Flora received another life-changing phone call from her husband on November 24, 1952. This time he was visiting the Washington, D.C., area, and she was at their home in Salt Lake City. Dwight D. Eisenhower, who would soon begin his service as president of the United States, had just asked Elder Benson to serve as his secretary of agriculture, a high-ranking position that would require great sacrifice and dedication. Elder Benson accepted the position, having been counseled to do so by the President of the Church, David O. McKay (1873–1970).
When Elder Benson told Flora that President-Elect Eisenhower had offered him a position and that he had accepted, she replied, “I knew he would. And I knew you would accept.” She acknowledged that it would be difficult for the family but added, “It seems to be God’s will.”12
Elder Benson served as secretary of agriculture for eight years. During that time, the family endured periods of separation, and Elder Benson had to deal with the criticism and adulation that often accompany public service. The Bensons received great opportunities. For example, Elder Benson once took Flora and their daughters Beverly and Bonnie on a four-week trip in which he worked to establish trade relations with 12 different countries (see pages 181–82). An invitation from a news reporter led to a unique missionary experience for the family (see page 24).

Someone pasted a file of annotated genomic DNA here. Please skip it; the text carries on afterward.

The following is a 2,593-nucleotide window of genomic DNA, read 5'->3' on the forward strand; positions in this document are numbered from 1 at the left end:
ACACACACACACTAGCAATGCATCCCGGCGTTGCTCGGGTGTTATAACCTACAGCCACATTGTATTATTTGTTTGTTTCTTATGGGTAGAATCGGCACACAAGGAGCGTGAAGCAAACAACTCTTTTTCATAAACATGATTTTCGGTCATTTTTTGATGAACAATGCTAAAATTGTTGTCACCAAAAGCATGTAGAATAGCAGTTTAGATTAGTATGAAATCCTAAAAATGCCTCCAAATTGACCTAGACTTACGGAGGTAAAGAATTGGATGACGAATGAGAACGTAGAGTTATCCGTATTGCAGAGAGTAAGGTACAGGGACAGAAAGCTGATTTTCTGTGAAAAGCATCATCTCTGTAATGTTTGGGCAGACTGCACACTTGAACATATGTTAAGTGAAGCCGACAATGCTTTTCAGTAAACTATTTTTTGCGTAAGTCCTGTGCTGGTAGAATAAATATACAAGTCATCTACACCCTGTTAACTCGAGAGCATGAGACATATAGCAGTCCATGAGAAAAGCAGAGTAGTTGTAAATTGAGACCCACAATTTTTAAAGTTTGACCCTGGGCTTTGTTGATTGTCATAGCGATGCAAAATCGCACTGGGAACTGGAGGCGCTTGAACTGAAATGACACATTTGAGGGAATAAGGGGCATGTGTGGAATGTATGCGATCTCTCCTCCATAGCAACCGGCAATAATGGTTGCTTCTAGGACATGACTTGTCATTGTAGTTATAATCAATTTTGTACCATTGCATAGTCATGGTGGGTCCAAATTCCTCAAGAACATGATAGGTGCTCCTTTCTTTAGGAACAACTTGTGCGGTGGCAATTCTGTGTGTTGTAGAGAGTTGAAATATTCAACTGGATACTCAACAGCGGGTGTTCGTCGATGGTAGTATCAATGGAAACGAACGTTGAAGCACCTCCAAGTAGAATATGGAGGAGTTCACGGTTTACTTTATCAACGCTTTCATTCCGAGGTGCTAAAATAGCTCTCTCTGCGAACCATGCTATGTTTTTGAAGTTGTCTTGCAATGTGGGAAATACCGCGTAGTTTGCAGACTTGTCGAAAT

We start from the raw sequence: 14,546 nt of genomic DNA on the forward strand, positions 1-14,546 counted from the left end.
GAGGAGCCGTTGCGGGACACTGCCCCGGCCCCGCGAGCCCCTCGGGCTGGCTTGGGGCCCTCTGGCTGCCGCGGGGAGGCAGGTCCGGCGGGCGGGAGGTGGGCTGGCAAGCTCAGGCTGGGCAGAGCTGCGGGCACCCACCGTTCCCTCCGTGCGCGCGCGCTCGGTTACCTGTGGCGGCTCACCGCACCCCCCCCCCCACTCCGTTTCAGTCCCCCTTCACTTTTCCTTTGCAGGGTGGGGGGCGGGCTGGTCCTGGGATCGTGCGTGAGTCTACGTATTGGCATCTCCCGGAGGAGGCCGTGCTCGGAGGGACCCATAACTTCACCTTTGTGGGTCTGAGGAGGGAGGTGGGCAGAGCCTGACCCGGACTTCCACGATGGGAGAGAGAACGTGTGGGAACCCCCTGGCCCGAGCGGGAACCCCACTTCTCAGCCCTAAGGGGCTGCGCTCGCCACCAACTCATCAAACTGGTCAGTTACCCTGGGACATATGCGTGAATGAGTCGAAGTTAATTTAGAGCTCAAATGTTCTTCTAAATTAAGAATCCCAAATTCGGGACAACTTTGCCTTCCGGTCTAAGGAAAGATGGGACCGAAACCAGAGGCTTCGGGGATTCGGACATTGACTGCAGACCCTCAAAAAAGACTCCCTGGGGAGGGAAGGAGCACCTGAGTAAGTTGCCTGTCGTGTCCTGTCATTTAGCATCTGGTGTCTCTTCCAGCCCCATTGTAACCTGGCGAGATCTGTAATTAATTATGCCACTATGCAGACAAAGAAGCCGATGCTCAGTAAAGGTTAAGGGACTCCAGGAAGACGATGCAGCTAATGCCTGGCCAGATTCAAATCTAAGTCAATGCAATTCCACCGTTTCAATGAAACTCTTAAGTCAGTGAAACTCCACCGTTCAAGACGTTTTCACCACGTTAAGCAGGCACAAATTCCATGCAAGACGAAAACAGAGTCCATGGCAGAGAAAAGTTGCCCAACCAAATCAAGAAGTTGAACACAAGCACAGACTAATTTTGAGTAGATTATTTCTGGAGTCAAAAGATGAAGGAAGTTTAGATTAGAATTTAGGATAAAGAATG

Like all Presidents of the Church, Ezra Taft Benson was foreordained for his calling. But on his own he could not have fulfilled that foreordination or served with such strength. Certainly no other person influenced him as much as Flora did. In the Church and in their family, they worked side by side as powerful instruments in the Lord’s hands.
Just as President and Sister Benson kneeled together when they learned that he would preside over the Church, they worked together to “move the work forward in the earth.”13 As she had hoped when she was a teenager, they got what they wanted—together.14
From the pulpit, President Benson exhorted Latter-day Saints to flood the earth and their lives with the Book of Mormon (see chapters 9–10). At home, Flora read the Book of Mormon to him every day, and then they discussed what they had read.15 From the pulpit, President Benson urged the Saints to regularly serve and worship in the temple (see chapter 13). Privately, Flora and Ezra Benson attended the temple every Friday morning when they were able to do so.16 From the pulpit, President Benson warned of the sin of pride and the “applause of the world.”17 But even though Flora had succeeded in helping “the entire world to know him,”18 they were content, together, with the quiet “applause of heaven.”19
President Ezra Taft Benson delivered hundreds of sermons as an Apostle and President of the Church. It is difficult to imagine any of those sermons without the influence of that three-word sermon he delivered on November 11, 1985: “Flora and I.”